The nightmare will continue for years, just as it did for the banksby Jonathan Evans / October 6, 2015 / Leave a comment
The German car industry is an extended family, in which chief executives regularly move between the top slots at VW, Porsche and Mercedes. True to form, in the wake of the recent emissions scandal at Volkswagen, it was the head of Porsche who took over on the resignation of Martin Winterkorn, the boss of VW. So the recent emissions scandal is a blow not just to VW but to the German motor industry as a whole.
Indeed, how did it happen? Volkswagen is the best selling car company in the world. It is well represented for its luxury and lower end models, and is strong globally. Waitrose car parks might be full of VWs but so are Walmart’s, and on a recent visit to Shanghai I was struck by the prevalence of VWs. So why put it all at risk by cheating on emissions?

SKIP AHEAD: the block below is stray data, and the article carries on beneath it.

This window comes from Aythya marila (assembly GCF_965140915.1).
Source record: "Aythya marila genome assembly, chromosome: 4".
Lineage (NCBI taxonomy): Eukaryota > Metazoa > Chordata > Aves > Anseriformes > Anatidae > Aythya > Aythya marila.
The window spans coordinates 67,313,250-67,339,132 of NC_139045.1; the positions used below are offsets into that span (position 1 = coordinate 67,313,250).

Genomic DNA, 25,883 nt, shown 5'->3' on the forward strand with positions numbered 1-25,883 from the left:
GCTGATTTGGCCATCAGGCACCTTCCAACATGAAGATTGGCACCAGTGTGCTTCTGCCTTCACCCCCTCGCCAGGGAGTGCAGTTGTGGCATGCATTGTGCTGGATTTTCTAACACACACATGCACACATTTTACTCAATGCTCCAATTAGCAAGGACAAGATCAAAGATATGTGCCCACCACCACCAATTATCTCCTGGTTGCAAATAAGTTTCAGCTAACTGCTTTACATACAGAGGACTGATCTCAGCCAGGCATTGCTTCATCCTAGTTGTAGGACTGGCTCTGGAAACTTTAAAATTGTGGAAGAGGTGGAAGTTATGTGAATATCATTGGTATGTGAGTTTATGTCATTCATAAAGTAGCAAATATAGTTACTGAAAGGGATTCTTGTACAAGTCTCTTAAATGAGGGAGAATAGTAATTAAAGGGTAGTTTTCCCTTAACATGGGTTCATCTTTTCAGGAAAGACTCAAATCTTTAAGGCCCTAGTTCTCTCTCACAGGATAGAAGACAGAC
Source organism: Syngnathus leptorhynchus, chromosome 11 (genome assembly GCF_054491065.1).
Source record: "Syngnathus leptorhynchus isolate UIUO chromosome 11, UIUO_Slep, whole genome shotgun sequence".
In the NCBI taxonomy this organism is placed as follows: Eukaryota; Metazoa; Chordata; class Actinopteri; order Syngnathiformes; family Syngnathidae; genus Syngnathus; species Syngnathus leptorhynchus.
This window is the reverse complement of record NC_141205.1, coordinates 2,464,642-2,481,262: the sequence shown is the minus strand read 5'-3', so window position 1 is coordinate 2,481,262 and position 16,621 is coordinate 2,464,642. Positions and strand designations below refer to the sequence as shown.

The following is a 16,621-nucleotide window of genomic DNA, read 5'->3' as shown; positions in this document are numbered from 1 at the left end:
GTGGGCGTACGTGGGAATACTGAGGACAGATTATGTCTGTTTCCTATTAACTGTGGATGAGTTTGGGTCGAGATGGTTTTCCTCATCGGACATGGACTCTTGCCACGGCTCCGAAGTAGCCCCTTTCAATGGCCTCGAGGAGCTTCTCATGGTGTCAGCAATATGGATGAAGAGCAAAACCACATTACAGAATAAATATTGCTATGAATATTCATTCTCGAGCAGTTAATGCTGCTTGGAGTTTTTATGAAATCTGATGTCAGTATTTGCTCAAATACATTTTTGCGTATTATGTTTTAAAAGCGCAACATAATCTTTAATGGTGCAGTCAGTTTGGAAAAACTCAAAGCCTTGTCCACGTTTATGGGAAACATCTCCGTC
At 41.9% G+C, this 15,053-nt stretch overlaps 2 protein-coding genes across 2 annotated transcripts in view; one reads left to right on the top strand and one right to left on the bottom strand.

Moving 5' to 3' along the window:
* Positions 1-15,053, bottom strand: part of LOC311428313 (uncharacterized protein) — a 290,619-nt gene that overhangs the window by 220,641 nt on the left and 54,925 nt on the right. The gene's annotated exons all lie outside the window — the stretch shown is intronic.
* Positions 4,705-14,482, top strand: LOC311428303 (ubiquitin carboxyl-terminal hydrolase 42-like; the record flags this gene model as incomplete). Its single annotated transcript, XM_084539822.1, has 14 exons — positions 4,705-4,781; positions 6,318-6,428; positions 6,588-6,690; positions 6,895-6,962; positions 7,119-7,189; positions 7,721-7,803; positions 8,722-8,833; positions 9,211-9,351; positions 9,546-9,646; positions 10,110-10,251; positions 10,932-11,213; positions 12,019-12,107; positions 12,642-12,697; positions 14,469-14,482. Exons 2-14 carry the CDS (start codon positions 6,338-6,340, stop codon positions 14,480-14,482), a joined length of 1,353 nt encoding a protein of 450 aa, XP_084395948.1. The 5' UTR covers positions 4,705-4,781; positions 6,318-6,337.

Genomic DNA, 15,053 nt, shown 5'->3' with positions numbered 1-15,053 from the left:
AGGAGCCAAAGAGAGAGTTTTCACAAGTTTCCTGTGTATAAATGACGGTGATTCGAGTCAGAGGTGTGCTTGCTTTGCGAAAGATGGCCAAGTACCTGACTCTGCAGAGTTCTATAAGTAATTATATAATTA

One answer lies in the characteristics of diesel engines. Diesels have always been more popular in Europe than in the US, and in recent years have been seen as a convenient way to reduce carbon emissions—but they do have a dirty little problem. They emit things that are bad for our health, increase smog and interfere with the development of some animals’ sensory abilities, especially bees.
In the European anti-carbon frenzy of a few years ago, when policymakers were keen to increase the uptake of diesels, these “particulate” problems were ignored, but US regulators were less amenable and imposed a tougher compliance regime. Conveniently, this raised an additional barrier to entry to the US market for diesel cars that are predominantly manufactured by non-US companies. In order to meet these tough…